Yedlin, who signed a four-year deal with Tottenham in August following a standout performance at the 2014 World Cup, applied for a Latvian passport — his grandmother is Latvian — earlier this year in order to bypass the UK work permit process that would have given him significant trouble and delays in completing his move.
After a hiccup in the negotiations in early August, Steaua Bucharest center back and Romanian international Vlad Chiricheș could still be on his way to the Premier League. Tottenham Hotspur was on the brink of closing the deal when Steaua owner Gigi Becali canceled it.
The kicker: Becali was in jail when he made the call, serving a three-year sentence for shady business involving land exchanges. He used his one allowed phone call per day to call general manager Mihai Stoica and kill Chiricheș’s transfer.
(MORE: Vlad Chiricheș: Eastern Europe’s next big export?)
Chiricheș’s agent is Victor Becali, Gigi’s brother. He told DigiSport last week that the player was set to sign for “over €1 million a year, plus a house and a car, for five years. If he came on well, his salary would have increased after the first year.”
The €8 million transfer fee on the table would have made Chiricheș the most expensive Romanian to leave Liga 1 to date. AS Roma also put in a bid for the 23-year-old defender with 19 caps to his name.
Steaua’s rationale for keeping Chiricheș was that he was vital to the club’s UEFA Champions League qualification campaign. However, he mysteriously withdrew from the squad just before Wednesday’s 1-1 tie with Legia Warsaw, sparking rumors that the move was back on.
“I tried to get over it as quickly as possible,” Chiricheș said in a prematch press conference on Tuesday about his failed transfer. “I really don’t think it looked in the games afterward like I was affected.”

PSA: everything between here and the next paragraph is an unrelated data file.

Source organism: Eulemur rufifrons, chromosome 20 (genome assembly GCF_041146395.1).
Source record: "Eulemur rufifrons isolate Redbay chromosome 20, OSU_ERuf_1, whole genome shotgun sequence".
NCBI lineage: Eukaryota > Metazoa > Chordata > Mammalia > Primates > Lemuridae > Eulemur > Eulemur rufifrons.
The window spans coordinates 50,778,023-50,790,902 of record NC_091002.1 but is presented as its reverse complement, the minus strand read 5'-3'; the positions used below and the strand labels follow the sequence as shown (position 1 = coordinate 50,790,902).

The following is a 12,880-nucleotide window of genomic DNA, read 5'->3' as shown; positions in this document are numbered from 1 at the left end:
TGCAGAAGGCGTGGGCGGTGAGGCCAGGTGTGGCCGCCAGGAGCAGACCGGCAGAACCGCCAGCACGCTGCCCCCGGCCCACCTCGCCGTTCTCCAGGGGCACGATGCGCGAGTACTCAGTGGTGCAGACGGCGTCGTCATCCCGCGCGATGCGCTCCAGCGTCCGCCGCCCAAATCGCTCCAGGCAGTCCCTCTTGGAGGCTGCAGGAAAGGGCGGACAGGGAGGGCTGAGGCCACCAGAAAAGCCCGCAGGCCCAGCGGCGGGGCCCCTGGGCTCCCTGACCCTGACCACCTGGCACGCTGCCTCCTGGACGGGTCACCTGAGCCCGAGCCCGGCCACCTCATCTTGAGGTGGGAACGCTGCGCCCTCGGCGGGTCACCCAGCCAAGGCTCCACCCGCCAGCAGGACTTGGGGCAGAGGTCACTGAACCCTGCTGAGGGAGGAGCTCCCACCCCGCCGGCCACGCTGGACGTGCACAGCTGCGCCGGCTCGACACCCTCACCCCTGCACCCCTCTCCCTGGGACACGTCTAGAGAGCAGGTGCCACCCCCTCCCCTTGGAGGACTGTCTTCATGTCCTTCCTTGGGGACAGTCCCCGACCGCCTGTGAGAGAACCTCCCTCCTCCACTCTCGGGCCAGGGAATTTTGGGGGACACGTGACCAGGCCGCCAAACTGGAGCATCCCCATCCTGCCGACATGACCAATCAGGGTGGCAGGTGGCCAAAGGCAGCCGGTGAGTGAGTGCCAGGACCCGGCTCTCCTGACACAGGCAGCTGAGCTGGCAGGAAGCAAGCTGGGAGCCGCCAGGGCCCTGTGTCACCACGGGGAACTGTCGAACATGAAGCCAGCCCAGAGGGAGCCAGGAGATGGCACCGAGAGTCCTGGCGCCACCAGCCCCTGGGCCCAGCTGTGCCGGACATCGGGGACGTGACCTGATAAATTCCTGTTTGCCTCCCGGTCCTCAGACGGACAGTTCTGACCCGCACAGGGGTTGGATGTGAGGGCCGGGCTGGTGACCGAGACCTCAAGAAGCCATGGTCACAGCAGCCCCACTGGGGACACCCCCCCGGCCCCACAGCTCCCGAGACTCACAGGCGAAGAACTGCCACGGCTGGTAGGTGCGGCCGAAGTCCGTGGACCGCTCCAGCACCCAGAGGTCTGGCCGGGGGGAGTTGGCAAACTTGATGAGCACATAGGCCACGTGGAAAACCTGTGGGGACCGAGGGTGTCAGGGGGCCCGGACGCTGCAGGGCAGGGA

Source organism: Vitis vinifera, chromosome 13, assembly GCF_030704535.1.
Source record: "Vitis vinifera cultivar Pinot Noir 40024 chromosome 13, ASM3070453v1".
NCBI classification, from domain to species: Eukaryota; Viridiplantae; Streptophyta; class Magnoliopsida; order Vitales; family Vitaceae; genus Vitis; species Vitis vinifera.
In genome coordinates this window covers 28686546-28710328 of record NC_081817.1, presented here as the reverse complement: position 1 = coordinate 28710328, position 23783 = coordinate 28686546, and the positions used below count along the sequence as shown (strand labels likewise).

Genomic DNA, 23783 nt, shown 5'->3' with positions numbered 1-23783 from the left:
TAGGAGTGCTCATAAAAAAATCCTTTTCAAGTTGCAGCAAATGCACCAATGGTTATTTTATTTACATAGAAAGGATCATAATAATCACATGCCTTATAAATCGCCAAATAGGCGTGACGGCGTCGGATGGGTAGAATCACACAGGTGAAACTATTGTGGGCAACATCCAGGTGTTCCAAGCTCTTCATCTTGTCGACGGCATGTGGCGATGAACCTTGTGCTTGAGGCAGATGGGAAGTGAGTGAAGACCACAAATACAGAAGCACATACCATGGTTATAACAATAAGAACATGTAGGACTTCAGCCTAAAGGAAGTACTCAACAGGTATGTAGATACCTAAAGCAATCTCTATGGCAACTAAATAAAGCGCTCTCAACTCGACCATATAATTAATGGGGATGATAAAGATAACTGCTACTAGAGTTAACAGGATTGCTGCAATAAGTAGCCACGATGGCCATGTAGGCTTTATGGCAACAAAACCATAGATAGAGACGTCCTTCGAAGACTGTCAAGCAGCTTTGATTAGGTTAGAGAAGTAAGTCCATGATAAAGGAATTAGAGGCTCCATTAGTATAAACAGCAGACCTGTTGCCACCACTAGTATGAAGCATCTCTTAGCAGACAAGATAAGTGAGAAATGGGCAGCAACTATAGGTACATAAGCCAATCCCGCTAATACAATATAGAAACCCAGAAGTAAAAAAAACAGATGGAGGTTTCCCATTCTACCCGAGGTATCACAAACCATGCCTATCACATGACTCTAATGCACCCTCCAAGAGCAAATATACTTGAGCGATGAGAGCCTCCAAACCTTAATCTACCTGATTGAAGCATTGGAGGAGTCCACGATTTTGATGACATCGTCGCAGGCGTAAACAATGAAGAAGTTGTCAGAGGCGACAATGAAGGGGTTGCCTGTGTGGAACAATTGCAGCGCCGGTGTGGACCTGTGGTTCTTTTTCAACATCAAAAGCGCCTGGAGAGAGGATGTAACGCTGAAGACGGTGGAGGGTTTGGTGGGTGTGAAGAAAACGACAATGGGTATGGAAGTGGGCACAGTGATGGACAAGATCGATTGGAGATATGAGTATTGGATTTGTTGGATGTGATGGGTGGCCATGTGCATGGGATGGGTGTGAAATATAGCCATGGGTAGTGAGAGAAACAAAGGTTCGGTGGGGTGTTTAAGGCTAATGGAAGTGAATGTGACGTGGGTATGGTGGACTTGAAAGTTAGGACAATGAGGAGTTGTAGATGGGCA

Official word was that he picked up a knock in training the day before the match against Legia, perhaps aggravating a hip injury that already existed. Romanian scout and reliable transfer market bellwether Radu Baicu had a cryptic update on Chiricheș’s situation Thursday:
To be fair, Baicu doesn’t say where Chiricheș will go. But for now, it seems Tottenham’s bid to strengthen its back line could be close to completion.
New Chelsea manager José Mourinho’s quest to reunite with Real Madrid striker Gonzalo Higuaín has hit a bit of a snag. The Premier League club has put in an offer, but Madrid won’t let him leave for less than €40 million.
Higuaín said early last month that he would leave the club after falling out of favor and even being booed by his own fans during the second leg of Madrid’s 4-3 aggregate loss to Borussia Dortmund in the 2012/13 UEFA Champions League.
Madrid is in a position of power on any potential deal, as Higuaín clearly wants to leave — and plenty of clubs would be happy to have him. The club likely sees this as an opportunity to recoup some of the cash it spent to sign Isco from Málaga (about €30 million) and Asier Illarramendi from Real Sociedad (about €38 million).
Of course, new Real manager Carlo Ancelotti could want to keep him. A high price tag ensures that it looks like the boss values Higuaín, but it also allows the club to sell if it gets the right offer. Every player has a price, especially after a club has spent so much in a transfer window already.
For its part, Chelsea likely has some money left in its seemingly bottomless transfer fund, having bought just André Schürrle from Bayer Leverkusen, in terms of big-name signings. But with Schürrle, Fernando Torres, Demba Ba and a newly inspired Romelu Lukaku all occupying the same position, it could get crowded for Higuaín at Chelsea as well.
[ Further reading: As far as transfer rumors go, Gonzalo Higuaín to Arsenal actually makes some sense ]
At just 25 years old, the Argentine should have plenty of top-flight goals left in him. He scored 107 in 187 appearances for Real Madrid since 2007, after transferring from River Plate in his home country. He also has 20 goals in 32 matches for the Argentine national team.